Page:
Colombia More Than Doubles Size Of Serrania De Chiribiquete National Park To 6.98 Million Acres

Columbian officials have expanded the size of Serrania de Chiribiquete National Park to more than three times the size of Yellowstone National Park. IUCN photo.

Can you get your head around a national park more than three times the size of 2.2-million-acre Yellowstone National Park? That's the new size of Serrania de Chiribiquete National Park in Colombia.

Colombia's Ministry of the Environment and Development recently announced the expansion of Serranía de Chiribiquete National Park from 1,298,954 hectares to 2,782,353 hectares, which is roughly 6.9 million acres.

The expansion of the park, which is located in the heart of Colombian Amazonia, marks the first time in Colombia’s history that a protected area has been enlarged by over 1.5 million hectares, according to the International Union for the Conservation of Nature.

During the ceremony announcing the expansion, Colombian President Juan Manuel Santos said, “the enlargement we declared today of National Natural Park Serranía de Chiribiquete, which will go from a million three hundred thousand hectares to nearly two million eight hundred thousand, is our bet for life, sustainability and the wellbeing of Colombian people, and of humankind altogether.”

Chiribiquete is considered a world biodiversity hotspot, according to IUCN, which said the park's richness includes 41 species of reptiles and 49 species of amphibians.

"A total of 145 species of birds and 209 species of butterflies have been identified, and the area will contribute to the conservation of at least 13 threatened species of mammals, six possible new species, and seven new registries for the country," IUCN said in a release. "In the lower basins of Yarí and Yavilla rivers and the mid-basin of Mesay River, a total of 133 species of fish have been reported, all of which are used by indigenous communities of the middle basin of the Caquetá River."

Chiribiquete is also an important archaeological site for Colombia, as its landsape holds rock paintings and carvings.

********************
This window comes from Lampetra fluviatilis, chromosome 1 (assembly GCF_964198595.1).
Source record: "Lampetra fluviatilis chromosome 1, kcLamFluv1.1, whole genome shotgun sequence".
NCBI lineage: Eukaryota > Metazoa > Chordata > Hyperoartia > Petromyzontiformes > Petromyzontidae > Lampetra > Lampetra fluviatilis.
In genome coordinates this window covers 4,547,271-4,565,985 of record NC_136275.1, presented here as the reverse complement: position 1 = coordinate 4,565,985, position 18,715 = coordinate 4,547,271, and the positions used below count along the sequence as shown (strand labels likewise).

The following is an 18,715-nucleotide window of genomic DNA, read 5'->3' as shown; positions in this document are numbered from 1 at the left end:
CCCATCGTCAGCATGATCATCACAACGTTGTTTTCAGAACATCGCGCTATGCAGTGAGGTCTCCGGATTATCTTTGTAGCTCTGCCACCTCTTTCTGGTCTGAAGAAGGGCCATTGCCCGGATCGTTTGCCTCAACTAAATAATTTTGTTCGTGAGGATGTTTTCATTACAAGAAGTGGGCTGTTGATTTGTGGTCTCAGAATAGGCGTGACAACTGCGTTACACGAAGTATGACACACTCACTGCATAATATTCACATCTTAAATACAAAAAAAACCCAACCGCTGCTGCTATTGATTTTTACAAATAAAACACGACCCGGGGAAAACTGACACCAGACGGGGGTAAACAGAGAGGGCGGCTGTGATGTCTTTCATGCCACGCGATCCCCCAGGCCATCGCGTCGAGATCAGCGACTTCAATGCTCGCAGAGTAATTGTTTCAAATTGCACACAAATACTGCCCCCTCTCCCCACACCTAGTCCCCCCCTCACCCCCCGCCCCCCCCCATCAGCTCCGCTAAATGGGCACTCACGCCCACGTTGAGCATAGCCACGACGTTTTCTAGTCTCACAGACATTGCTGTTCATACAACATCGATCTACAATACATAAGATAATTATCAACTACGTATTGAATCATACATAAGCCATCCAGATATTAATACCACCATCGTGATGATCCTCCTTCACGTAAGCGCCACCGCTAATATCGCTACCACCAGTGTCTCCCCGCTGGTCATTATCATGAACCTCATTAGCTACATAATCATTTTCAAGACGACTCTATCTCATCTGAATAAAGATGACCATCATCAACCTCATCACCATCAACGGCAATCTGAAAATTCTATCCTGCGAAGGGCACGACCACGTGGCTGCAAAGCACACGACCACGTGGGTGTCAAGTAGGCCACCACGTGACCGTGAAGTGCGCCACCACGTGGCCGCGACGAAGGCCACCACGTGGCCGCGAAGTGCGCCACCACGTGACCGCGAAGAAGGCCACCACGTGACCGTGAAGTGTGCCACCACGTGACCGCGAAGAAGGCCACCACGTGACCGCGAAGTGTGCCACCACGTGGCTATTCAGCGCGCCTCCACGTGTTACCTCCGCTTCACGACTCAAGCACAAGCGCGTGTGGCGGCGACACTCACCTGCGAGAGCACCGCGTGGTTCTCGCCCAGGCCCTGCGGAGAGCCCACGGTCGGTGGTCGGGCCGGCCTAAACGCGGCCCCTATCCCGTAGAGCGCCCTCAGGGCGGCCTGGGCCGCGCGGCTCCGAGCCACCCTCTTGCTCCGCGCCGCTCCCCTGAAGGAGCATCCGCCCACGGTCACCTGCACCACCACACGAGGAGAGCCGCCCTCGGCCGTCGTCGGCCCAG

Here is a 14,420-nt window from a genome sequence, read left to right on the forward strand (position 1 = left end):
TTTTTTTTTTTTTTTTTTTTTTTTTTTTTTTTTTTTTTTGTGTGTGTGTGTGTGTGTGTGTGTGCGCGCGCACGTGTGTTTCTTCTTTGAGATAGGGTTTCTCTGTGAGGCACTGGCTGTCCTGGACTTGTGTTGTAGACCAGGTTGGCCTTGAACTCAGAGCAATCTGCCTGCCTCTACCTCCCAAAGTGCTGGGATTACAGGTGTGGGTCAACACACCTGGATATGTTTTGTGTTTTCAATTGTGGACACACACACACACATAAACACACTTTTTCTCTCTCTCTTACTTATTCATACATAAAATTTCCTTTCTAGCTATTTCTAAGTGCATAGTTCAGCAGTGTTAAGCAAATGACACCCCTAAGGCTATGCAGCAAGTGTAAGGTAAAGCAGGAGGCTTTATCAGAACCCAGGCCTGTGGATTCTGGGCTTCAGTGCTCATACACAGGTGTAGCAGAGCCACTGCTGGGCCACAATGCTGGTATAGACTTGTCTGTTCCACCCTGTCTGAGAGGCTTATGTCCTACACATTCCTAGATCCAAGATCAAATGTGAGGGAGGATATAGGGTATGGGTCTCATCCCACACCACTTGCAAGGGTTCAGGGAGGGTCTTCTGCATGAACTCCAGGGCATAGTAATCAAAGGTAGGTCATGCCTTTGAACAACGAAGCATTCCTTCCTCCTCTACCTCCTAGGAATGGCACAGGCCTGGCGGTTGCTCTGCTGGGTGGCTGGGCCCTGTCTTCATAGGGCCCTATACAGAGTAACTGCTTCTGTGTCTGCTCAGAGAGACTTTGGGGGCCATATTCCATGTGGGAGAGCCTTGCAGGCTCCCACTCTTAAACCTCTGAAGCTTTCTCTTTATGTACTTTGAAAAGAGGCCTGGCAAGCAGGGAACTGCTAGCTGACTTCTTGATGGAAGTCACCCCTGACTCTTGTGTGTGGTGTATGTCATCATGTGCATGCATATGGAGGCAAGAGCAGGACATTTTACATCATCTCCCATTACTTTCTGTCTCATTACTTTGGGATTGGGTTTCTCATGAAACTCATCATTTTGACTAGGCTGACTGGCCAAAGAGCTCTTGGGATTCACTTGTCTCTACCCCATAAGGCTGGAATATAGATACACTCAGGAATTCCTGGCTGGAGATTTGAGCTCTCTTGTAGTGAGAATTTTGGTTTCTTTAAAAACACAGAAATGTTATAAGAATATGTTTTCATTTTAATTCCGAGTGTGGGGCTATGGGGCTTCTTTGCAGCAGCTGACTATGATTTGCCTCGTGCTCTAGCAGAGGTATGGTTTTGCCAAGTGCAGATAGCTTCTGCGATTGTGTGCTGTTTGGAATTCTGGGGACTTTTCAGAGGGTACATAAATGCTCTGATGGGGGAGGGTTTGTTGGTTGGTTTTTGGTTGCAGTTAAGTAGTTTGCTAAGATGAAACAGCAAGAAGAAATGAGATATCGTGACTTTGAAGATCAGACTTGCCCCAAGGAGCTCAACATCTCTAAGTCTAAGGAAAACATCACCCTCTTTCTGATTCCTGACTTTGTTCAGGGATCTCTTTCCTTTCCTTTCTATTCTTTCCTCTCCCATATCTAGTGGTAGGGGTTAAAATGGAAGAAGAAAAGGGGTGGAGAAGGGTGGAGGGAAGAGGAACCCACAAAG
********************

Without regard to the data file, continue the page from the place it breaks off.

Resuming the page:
"Other zones which have been transformed by ancient indigenous dwellers, such as the Terras pretas, are especially significant to the indigenous groups currently occupying nearby reservations, as well as those close to the new boundaries of the protected area," according to IUCN.

With the enlargement, Colombia’s government will contribute to the conservation of 9,500,000 hectares in Colombian Amazonia through the 18 protected areas it operates there.

"Two-thirds of the country’s natural forests reside in Amazonia. With the enlargement of Chiribiquete, we are contributing to the stability of climate in Colombia and the world. It is an important investment against climate change that the international community is willing to acknowledge,” said the country's Minister of the Environment and Sustainable Development, Juan Gabriel Uribe.

The park's expansion can be tied into Colombia's "ambitious strategy for sustainability of Colombia’s Amazonia," said IUCN.

"Deforestation in the region is mainly caused by the expansion of intensive cattle farming, unlawful tree cutting and mining, and the growing of illegal crops, such as coca. The expansion of Chiribiquete is a key activity in the new strategy, which combines conservation and sustainable development," the organization added. "The management plan of the expanded national park will receive full support, including monitoring and supervision. Projects which discourage the causes of deforestation and generate development options for local communities will also be launched."